Wednesday, December 17, 2014

Space Engineers: Super-large worlds, Procedural asteroids and Exploration

Today we released three large features and we want to tell you more about how they work and how we implemented them.

We are really happy to be able to deliver this to you as a Christmas gift :-) Hopefully there won’t be any major problems.

Super-large worlds

Even before we implemented “super-large worlds”, the size of a world in Space Engineers was not limited, but for practical reasons it was recommended to stay within a 10km radius of the origin. The reason for this was that floating-point calculations (vector and matrix multiplications) were gathering numerical imprecisions and after 10km you would experience shaky movements and rotations.

Super-large worlds are increasing this safe radius up to 1,000,000,000 km, which equals to 6.6 AU (AU stands for astronomical unit; 1 AU = 150,000,000 kilometers and it’s the distance from the Sun to Earth). For your illustration, 6.6 AU is slightly more than the distance from the Sun to Jupiter.

If you decide to use your ship to travel from one side of the game world to the opposite, and you will fly on maximum speed (115 m/s), it will take you 552 years (checking calculation: 2 x 6.6 AU / 115 m/s).

For all practical purposes, “super-large worlds” could be considered “infinite worlds”, but the limit is still there and we don’t want to lie to you.

How did we increase the precision of numerical computations? 
  • Until now, Space Engineers and its physics engine (Havok) were using single-precision 32-bit floating point numbers. This data format has a certain precision, leading to visible imperfections on objects located further than 10km from the origin
  • We have modified all game objects to support double-precision 64-bit floating point numbers -- this was the easy part
  • The harder one was to change the integration between Space Engineers and Havok (so Havok can keep using 32-bit floating point numbers). We solved it by clustering the game world into independent clusters of objects (minimal cluster size is 20km). Depending on dynamic objects density, cluster size can increase its size without limits. Common cluster size should be 50-100km. A clustering algorithm guarantees that no dynamic object can be closer than 2km to the cluster border. Clustering is totally transparent to users, it runs in the background and you won’t see it.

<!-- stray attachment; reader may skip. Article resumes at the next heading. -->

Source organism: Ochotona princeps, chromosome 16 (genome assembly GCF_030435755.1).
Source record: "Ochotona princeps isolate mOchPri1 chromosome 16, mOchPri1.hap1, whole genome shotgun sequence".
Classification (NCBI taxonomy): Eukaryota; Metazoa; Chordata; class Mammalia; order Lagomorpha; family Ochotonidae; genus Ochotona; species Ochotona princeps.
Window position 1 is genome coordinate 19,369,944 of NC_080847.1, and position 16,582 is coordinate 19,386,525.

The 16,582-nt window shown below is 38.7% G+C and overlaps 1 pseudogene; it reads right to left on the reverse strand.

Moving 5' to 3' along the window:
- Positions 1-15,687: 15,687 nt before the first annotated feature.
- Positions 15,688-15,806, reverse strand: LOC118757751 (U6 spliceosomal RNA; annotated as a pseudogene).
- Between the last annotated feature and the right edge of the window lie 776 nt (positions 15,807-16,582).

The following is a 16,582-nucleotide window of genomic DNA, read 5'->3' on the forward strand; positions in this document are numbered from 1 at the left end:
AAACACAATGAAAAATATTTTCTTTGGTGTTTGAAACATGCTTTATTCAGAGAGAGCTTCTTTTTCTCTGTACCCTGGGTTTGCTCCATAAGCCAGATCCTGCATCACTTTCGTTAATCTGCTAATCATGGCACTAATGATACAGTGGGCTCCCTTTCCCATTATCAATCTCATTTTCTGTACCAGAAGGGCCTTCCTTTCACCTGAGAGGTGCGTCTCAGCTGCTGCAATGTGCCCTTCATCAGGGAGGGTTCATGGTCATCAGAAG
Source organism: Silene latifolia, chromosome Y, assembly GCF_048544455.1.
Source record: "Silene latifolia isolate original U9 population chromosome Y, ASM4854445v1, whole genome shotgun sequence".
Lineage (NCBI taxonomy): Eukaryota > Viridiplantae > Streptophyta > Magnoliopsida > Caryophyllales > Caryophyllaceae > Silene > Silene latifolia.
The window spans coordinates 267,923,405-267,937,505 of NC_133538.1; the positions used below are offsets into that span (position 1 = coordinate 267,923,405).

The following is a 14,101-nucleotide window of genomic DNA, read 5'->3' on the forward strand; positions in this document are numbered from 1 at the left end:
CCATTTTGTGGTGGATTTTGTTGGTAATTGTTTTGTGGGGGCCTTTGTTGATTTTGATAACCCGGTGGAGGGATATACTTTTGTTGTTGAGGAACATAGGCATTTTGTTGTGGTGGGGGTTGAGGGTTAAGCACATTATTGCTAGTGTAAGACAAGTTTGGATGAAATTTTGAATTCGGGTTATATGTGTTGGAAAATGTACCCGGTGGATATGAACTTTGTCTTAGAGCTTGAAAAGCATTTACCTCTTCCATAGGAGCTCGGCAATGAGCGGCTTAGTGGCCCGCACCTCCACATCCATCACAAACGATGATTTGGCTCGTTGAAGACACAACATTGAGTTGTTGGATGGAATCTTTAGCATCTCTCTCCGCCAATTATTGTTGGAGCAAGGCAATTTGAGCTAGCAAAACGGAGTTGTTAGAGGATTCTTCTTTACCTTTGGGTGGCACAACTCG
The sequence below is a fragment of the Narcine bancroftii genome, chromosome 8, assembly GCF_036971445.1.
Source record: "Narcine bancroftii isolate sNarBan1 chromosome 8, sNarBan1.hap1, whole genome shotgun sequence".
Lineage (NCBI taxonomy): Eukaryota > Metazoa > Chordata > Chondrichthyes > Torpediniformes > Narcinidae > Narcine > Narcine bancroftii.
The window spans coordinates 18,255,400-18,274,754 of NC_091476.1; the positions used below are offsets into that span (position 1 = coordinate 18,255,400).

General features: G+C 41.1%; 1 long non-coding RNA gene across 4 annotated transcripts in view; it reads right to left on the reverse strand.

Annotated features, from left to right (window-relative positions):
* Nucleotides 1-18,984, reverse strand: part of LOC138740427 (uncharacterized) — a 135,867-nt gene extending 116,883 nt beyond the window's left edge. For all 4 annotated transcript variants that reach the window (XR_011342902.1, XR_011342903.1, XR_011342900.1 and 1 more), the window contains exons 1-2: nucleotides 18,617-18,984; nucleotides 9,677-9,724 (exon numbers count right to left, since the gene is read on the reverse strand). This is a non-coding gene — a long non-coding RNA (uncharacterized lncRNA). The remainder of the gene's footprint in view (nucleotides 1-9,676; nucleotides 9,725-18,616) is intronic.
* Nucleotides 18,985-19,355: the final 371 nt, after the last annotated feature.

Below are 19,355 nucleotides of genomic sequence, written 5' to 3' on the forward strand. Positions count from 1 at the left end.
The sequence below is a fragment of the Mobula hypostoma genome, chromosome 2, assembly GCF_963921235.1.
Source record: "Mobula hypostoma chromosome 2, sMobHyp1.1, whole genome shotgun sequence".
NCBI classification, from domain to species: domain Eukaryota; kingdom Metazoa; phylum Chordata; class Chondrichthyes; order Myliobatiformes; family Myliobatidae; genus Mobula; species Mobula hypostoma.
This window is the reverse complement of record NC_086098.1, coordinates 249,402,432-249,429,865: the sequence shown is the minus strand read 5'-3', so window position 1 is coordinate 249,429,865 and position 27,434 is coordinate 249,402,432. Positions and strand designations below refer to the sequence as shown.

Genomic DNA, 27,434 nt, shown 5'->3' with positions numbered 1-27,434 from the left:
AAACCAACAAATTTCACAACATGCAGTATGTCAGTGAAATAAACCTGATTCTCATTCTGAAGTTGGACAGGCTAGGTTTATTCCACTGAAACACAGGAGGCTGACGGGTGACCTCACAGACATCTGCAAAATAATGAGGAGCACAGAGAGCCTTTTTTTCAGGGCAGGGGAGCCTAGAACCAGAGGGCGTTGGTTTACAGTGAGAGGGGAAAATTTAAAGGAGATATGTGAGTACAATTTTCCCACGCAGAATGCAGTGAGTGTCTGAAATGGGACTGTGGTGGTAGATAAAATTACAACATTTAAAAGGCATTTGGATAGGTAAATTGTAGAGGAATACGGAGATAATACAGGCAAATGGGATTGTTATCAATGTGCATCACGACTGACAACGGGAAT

• In other words, the world in Space Engineers is split into independent clusters, wherein each object has its own coordinates relative to the cluster center. As a result Havok doesn’t need to use double-precision math (physics calculations are faster in single-precision mode).


Procedural asteroids

The “procedural asteroids” feature adds a practically infinite number of asteroids to the game world. On top of that, all these asteroids are fully destructible and don’t consume RAM/memory.

Until now, Space Engineers supported only asteroids that were fully loaded during the loading phase and then kept as voxels and triangles in memory. There were only a few basic asteroid shapes.

From now on, there are two types of asteroids:
  • old version - that can be used for handcrafted asteroids in future scenarios/missions
  • new version – asteroids that are procedurally generated at the moment they are required (player enters an area near the asteroid, random floating object gets in a collision with the asteroid, etc.). This type of asteroid doesn’t occupy memory (except some small data for noise seed, position, etc.). Even after it’s generated and inserted to the game world for physics simulation, the voxels are not kept in memory. Only if something alters the shape or material on the asteroid then these changes are made permanent. Unaltered asteroids are removed from the memory, but when a player returns they are re-inserted with the exact same shape. Players won’t see a difference, for them all asteroids appear persistent
This new asteroid type should also reduce saving and loading times (because these asteroids are represented by a noise function, instead of an array of voxels).

We also implemented a new voxel LOD system (LOD = level of detail). The old one had only two levels of detail and required voxel data in memory. The new one has many levels of detail and helps with optimizing polygon meshes and voxel data as well (e.g. when generating geometry for procedural asteroids at a distance, the game requests only coarse low-detail procedural generation which is faster than high-detail voxels). In other words, distant asteroids  use fewer polygons and fewer procedural generation calls.

There’s also an “asteroid field generator” – which is used to allocate and deallocate asteroids as you travel through space. We can configure it to generate dense or sparse asteroid fields, or areas with no generated asteroids (this will become useful once level designers start creating scenarios).